Fall 2020 IAS Newsletter

Grant Applications Open! Kicking Off 25 Years The Institute for Anarchist Studies is turning 25 and opening grants! The IAS is dedicated to furthering anarchist ideas and making them accessible to a broader audience. To celebrate a quarter century of supporting radical thought, we are … Read more

What Happened in Portland on May Day?

This May Day in Portland, Oregon about 1,500 people rallied and marched against capitalism, racism, and colonialism, including immigrant families, undocumented folks, people with disabilities, and working families with kids.  It was International Workers Day, which commemorates the Haymarket affair, which took place in Chicago, … Read more

The Institute for Anarchist Studies at Twenty, by Paul Messersmith-Glavin

Perspectives offers this reflection on the IAS’ first twenty years from the current anarcha-feminisms issue, available here, by an IAS member who has been involved since the beginning. In order to assemble a growing history of the IAS that’s as rich and multi-vocal as possible, we are inviting additional reflections from those who have been involved as board members, authors, grantees, and readers, which we can post throughout the year.

The Institute for Anarchist Studies (IAS) has received applications for writing grants throughout various waves of organizing over the last two decades. From Zapatista solidarity organizers in the nineties, to anti-capitalist globalization activists in the early ‘00s, Occupy folks over the last several years, and most recently from those working under the banner of Black Lives Matter. In 1996, the IAS was established to do just that.  We have offered material support in the form of funds that allow people to take time off work or hire childcare, so they can devote time to reflection and writing.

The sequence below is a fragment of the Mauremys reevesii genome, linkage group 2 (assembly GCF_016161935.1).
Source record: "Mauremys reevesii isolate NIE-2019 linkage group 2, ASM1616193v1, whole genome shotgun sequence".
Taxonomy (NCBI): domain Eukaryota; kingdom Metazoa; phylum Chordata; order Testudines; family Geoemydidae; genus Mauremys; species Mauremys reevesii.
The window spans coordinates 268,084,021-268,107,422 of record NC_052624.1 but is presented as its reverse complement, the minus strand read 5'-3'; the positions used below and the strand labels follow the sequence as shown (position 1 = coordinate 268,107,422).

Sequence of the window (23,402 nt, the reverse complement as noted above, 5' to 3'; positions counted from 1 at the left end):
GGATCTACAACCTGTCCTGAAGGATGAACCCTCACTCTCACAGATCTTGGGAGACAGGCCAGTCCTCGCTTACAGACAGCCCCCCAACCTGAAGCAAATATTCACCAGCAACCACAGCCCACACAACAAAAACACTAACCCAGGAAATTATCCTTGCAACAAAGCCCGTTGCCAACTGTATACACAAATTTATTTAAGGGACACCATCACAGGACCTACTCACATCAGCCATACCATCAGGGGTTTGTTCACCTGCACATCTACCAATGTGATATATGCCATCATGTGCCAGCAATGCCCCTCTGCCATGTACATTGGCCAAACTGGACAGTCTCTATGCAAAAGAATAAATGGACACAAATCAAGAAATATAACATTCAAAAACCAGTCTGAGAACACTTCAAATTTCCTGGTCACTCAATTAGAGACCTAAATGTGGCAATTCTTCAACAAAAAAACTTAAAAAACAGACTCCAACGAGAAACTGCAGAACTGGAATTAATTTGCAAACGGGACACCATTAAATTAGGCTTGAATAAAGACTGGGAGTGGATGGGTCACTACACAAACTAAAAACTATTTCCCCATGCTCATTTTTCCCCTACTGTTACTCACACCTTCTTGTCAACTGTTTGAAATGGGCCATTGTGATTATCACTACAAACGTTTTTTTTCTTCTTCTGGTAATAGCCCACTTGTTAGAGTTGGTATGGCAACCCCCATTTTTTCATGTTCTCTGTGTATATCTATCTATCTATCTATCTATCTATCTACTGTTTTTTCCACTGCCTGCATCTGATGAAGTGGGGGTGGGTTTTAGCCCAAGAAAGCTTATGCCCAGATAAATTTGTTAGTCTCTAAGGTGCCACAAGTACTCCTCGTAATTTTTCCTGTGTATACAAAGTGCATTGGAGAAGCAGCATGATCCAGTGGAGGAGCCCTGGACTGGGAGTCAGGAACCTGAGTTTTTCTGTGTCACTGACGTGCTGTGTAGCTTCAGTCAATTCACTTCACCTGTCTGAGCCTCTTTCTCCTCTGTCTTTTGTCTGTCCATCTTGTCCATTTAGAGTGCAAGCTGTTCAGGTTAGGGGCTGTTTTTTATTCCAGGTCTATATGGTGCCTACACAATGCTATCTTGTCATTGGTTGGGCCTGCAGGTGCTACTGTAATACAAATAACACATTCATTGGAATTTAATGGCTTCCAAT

Some time in 1995 my friend and comrade Chuck Morse asked me to join a new organization he was forming to support the development of anarchist theory.

He was inspired by right-wing think tanks that funded the development and dissemination of their ideas, and thought the antiauthoritarian Left would benefit from something similar.  What he envisioned, he explained, was a group that would raise money and award grants to people to devote time to thinking and writing, thereby assisting anarchism to live up to its full potential.  He felt that contemporary anarchists needed financial help in the task of elaborating an anarchism that adequately responded to current conditions.

I immediately said “Yes” to Chuck, and became part of the group that founded the Institute for Anarchist Studies.  The idea of developing structured, directly democratic organizations was important to us, and founding an institute made sense. Chuck incorporated the IAS as a 501(c) 3 non-profit organization and away we went. We raised money through contributions of anything from twenty dollars from movement organizers, to several thousands from well-off radicals, and began soliciting applications for writing grants.  The next year we also began publishing our newsletter, Perspectives on Anarchist Theory, the name for which came from a brochure Chuck had seen at his bank, Perspectives on Banking.

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Organizing Against Climate Catastrophe, by Paul Messersmith-Glavin

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The forces responsible for changing the climate and endangering the future of humanity have names. Names such as: Chevron and Exxon Mobil, Saudi Aramco and Petroleos de Venezuela. They are the predominant groups responsible for playing havoc with our collective future. In fact, two-thirds of historic carbon dioxide and methane emissions can be attributed to exactly ninety entities. They are based in forty-three countries and extract resources from every oil, natural gas, and coal rich region in the world. They process the fuels into products that are sold to consumers in every nation on the planet. Of the top 85 emitters, 54 are in industrialized countries and 31 are in developing nations.[2] Knowing who and where they are demonstrates that an end to the problem is within our reach. In order to stop global climate change all we need to do is put pressure on these isolated entities, right?
Wrong. While these are the primary economic forces responsible for climate change, it would be a mistake to think if we stop these particular companies from conducting business as usual, we can solve the problem. They are only the most public faces of a system that goes much deeper.

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